Monday, June 14, 2010

Mrs. Feodor Vassilyev, Most Prolific Mother Ever?

The Guinness Book of World Records 2004 edition describes Mrs. Feodor Vassilyev, the wife of a Shuya, Russia peasant, as the most prolific mother ever. According to Guinness, Mrs. Feodor Vassilyev (who was apparently
too busy breeding to protest history's failure to record her first name) gave birth to 69 children, including 16 pair of twins, 7 sets of triplets, and 4 sets of quadruplets.

Before jumping on the bandwagon and endorsing the story that Mrs. Feodor Vassilyev is the most prolific mother ever with 69 live births, skeptical readers might note that her alleged feat took place during the 1700s. Mrs. Feodor Vassilyev is said to have lived from 1707 to 1782.

Skeptics might also notice that Guinness Book of World Records claimed in 1983 that a Chilean woman with 58 children was the world's most prolific mother. After Mrs. Leontina Espinoza of Chile died, a police investigation determined that this most prolific mother had lied, adding 42 extra offspring to her actual tally of 16. The Chilean government determined that Leontina had concocted the story of giving birth to 58 children in order to obtain government provided food assistance.

Beyond the fact that Guinness Book of World Records apparently failed to detect Leontina's lie when publishing her name as the world's most prolific mother, how could the world record producer claim 58 children was a record for most prolific mother in 1983 if a Russian peasant had produced 69 children in the 1700s?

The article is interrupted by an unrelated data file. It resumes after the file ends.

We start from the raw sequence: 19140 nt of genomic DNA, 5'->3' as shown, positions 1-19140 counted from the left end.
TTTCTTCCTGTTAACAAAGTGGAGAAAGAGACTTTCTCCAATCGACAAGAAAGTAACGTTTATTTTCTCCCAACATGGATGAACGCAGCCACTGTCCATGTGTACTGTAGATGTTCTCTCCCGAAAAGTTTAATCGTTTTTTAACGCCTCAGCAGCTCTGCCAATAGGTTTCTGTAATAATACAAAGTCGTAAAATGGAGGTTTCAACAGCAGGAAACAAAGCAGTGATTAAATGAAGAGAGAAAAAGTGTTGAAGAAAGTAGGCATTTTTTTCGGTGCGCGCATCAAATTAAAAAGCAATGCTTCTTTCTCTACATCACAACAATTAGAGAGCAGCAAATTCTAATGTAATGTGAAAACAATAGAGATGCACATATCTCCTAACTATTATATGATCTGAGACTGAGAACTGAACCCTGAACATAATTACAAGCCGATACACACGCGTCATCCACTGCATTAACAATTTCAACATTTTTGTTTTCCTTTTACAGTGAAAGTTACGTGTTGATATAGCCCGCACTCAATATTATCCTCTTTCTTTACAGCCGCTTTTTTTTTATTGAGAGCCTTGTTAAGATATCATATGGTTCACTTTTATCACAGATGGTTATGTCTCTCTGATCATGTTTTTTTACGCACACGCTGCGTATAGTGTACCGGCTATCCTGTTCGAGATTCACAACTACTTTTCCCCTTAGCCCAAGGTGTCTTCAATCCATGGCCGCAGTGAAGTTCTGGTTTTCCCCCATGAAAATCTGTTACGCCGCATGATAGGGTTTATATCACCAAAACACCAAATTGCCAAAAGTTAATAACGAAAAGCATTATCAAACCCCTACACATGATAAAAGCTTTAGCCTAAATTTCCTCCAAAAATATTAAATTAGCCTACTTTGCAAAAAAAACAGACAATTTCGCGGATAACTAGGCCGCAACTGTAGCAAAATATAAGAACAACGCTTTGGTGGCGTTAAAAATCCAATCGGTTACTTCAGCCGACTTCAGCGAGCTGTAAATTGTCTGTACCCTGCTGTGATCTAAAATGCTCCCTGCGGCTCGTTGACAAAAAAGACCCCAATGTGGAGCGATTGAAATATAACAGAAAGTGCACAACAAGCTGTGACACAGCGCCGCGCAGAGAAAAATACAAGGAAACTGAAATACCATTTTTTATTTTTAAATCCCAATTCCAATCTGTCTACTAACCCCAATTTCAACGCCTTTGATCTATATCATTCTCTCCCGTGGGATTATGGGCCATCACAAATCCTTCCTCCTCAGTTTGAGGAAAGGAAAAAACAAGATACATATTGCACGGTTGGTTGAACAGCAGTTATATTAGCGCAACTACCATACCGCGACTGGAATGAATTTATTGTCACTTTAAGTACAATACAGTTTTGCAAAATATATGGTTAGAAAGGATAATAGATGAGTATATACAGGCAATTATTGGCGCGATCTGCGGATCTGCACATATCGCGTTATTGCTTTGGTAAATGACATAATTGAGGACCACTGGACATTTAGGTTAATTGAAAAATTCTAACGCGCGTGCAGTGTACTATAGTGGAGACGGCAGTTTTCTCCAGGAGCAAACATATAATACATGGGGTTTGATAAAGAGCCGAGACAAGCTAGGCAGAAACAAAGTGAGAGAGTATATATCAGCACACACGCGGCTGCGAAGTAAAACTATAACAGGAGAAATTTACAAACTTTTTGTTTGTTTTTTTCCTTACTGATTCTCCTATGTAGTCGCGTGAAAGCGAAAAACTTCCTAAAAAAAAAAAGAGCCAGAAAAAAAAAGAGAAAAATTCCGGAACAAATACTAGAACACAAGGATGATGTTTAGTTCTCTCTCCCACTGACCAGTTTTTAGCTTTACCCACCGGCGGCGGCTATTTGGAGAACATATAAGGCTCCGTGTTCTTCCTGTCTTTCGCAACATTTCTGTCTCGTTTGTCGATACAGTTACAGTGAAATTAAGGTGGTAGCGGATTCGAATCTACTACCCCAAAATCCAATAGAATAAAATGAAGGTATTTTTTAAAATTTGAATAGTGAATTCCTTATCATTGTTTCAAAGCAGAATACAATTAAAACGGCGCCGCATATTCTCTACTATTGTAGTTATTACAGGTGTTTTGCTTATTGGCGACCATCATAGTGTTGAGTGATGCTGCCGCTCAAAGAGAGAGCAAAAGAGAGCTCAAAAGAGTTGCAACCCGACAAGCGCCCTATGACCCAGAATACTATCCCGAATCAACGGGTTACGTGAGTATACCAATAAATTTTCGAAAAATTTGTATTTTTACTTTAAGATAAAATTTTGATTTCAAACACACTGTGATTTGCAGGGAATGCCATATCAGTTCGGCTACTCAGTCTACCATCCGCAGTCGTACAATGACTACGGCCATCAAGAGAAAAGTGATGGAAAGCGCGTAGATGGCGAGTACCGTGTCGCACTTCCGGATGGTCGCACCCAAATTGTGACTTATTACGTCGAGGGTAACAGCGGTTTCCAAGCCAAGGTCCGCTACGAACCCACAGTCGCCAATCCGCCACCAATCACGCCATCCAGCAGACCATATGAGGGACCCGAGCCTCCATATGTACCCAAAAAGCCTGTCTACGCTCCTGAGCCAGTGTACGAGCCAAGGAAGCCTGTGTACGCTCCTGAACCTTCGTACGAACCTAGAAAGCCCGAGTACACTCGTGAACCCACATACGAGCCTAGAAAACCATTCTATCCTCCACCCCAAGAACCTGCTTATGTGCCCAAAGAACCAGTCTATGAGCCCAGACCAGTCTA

Belated discovery of Mrs. Feodor Vassilyev, perhaps?

Interest in the identity of the world's most prolific mother heightened with Michelle Duggar's announcement a little more than a week ago that she is pregnant with her 19th child.

The Guinness Book identification of Vassilyev as the most prolific mother in history has been repeated across the internet. But does this claim bear the indicia of reliability?

According to Wikipedia, the occurrence of triplets before ovary-stimulating drugs became available was 1:8000, with higher order multiples even rarer.

Wednesday, June 9, 2010

1. Stonehenge

Of all the world’s famous monuments, none has gained as much of a reputation for pure, simple mystery as Stonehenge. Stonehenge has been inspiring debate among scholars, scientists, and historians since the Middle Ages. Located in the English countryside, the landmark is believed to date back to 2500 BC, and consists of several mammoth pieces of rock arranged and piled on top of one another in what appears at first to be a random design. The site is surrounded by a small, circular ditch, and is flanked by burial mounds on all sides. Although the rock formations that still remain are undoubtedly impressive, it is thought that the modern version of Stonehenge is only a small remnant of a much larger monument that was damaged with the passing of time, and it is largely believed that the building process was so extensive that it could have lasted on and off for anywhere from 1500 to 7000 years.

The Mystery